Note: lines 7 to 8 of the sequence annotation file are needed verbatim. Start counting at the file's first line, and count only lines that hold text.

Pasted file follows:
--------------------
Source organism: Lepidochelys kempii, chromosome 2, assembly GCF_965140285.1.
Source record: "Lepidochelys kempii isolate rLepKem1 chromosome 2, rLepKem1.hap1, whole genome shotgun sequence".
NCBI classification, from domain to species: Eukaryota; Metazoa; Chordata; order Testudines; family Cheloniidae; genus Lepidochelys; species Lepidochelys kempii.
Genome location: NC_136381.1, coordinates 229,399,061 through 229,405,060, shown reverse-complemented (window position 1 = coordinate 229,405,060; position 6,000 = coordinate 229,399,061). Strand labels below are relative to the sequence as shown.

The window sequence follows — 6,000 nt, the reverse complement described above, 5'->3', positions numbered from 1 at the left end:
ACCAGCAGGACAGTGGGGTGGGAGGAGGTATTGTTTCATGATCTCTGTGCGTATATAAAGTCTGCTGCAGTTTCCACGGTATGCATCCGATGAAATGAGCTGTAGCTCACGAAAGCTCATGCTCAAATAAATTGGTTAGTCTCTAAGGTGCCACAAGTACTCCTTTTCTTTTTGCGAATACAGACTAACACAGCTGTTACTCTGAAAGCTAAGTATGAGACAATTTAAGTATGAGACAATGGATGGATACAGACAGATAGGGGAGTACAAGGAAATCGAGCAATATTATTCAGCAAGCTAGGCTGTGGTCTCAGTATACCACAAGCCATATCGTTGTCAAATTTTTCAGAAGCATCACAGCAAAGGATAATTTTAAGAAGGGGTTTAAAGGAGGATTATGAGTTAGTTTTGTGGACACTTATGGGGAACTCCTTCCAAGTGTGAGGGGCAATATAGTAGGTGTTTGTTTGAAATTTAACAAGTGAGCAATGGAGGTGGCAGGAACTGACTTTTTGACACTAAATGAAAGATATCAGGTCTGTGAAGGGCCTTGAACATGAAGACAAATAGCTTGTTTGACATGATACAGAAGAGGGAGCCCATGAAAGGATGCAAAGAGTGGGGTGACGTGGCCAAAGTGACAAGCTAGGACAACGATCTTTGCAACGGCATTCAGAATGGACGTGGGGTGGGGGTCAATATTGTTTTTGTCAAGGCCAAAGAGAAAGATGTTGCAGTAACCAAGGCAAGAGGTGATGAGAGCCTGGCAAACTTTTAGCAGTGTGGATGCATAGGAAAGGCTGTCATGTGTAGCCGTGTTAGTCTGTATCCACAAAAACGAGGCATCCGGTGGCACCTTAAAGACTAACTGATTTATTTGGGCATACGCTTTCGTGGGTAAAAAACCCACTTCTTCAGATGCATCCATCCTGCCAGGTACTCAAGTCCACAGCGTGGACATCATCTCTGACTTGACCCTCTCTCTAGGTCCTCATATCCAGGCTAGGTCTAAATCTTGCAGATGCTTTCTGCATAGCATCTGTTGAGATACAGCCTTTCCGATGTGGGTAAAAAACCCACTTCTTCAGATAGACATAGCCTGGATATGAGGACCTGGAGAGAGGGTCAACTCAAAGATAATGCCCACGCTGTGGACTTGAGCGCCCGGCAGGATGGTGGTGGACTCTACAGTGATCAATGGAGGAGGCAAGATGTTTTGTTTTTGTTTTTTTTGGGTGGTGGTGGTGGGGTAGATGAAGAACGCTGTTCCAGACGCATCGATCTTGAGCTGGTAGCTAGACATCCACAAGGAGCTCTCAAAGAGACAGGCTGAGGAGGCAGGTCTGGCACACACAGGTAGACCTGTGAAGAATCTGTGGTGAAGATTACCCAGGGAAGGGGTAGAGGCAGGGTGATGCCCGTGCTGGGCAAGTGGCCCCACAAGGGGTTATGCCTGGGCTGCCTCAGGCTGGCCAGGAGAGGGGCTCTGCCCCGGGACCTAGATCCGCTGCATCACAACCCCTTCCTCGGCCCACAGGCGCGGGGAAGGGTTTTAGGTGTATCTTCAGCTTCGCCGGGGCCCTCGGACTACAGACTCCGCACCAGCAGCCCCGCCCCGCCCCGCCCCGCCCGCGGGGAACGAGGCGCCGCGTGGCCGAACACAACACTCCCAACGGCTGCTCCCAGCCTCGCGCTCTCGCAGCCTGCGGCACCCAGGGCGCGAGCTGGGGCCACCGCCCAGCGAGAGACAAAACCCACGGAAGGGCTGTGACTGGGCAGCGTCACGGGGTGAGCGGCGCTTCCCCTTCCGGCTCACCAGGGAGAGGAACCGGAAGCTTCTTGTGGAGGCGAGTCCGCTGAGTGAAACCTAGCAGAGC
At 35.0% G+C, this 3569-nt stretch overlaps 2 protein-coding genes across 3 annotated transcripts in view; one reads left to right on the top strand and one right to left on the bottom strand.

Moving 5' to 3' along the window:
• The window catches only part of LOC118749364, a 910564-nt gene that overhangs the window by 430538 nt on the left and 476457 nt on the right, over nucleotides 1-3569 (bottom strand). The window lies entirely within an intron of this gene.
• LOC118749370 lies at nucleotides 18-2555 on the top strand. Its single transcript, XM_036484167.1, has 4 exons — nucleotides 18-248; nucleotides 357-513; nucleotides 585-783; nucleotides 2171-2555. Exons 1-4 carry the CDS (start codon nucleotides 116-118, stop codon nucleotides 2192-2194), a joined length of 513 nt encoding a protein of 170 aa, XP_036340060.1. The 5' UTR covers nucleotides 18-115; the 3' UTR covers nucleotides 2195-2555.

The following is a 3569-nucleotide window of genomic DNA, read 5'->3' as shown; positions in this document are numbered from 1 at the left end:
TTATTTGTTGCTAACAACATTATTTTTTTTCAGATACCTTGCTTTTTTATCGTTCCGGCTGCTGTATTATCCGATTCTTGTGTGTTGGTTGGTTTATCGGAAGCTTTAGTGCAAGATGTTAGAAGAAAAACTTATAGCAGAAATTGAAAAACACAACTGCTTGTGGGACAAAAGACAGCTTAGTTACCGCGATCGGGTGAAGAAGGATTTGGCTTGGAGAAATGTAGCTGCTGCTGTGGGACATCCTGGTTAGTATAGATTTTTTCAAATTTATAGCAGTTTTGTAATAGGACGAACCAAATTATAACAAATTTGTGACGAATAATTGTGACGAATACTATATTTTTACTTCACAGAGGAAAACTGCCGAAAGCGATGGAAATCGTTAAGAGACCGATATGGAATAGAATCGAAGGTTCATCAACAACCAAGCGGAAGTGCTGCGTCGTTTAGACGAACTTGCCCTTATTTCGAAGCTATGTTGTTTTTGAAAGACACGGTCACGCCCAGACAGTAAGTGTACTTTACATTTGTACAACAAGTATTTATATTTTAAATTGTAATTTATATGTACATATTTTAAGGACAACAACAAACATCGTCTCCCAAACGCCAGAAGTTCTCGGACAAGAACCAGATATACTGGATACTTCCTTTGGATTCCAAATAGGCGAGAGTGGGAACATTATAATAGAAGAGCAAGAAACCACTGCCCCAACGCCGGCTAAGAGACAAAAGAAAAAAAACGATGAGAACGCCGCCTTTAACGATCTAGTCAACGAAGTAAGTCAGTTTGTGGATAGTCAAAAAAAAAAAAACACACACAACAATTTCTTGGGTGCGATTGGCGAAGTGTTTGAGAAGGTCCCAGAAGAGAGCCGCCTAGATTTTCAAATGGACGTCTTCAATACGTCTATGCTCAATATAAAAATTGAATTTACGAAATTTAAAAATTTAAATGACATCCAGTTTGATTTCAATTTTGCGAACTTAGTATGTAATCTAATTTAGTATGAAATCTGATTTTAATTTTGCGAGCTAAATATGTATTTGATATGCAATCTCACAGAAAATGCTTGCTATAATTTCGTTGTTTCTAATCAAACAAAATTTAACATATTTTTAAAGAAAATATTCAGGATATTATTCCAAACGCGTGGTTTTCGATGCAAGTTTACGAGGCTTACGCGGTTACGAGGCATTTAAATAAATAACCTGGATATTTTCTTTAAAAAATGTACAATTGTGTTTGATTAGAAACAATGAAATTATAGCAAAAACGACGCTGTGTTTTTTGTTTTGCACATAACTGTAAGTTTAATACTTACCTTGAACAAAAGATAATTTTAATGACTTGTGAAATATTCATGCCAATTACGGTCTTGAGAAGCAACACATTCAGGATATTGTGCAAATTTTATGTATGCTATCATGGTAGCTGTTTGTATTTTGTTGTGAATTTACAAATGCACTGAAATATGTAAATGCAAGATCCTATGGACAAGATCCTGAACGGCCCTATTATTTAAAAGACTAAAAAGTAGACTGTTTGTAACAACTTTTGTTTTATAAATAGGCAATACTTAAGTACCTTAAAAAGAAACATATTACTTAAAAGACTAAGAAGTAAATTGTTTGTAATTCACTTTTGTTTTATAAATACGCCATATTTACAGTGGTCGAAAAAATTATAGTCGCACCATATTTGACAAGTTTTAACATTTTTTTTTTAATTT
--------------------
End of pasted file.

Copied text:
At 35.0% G+C, this 3569-nt stretch overlaps 2 protein-coding genes across 3 annotated transcripts in view; one reads left to right on the top strand and one right to left on the bottom strand.

Moving 5' to 3' along the window: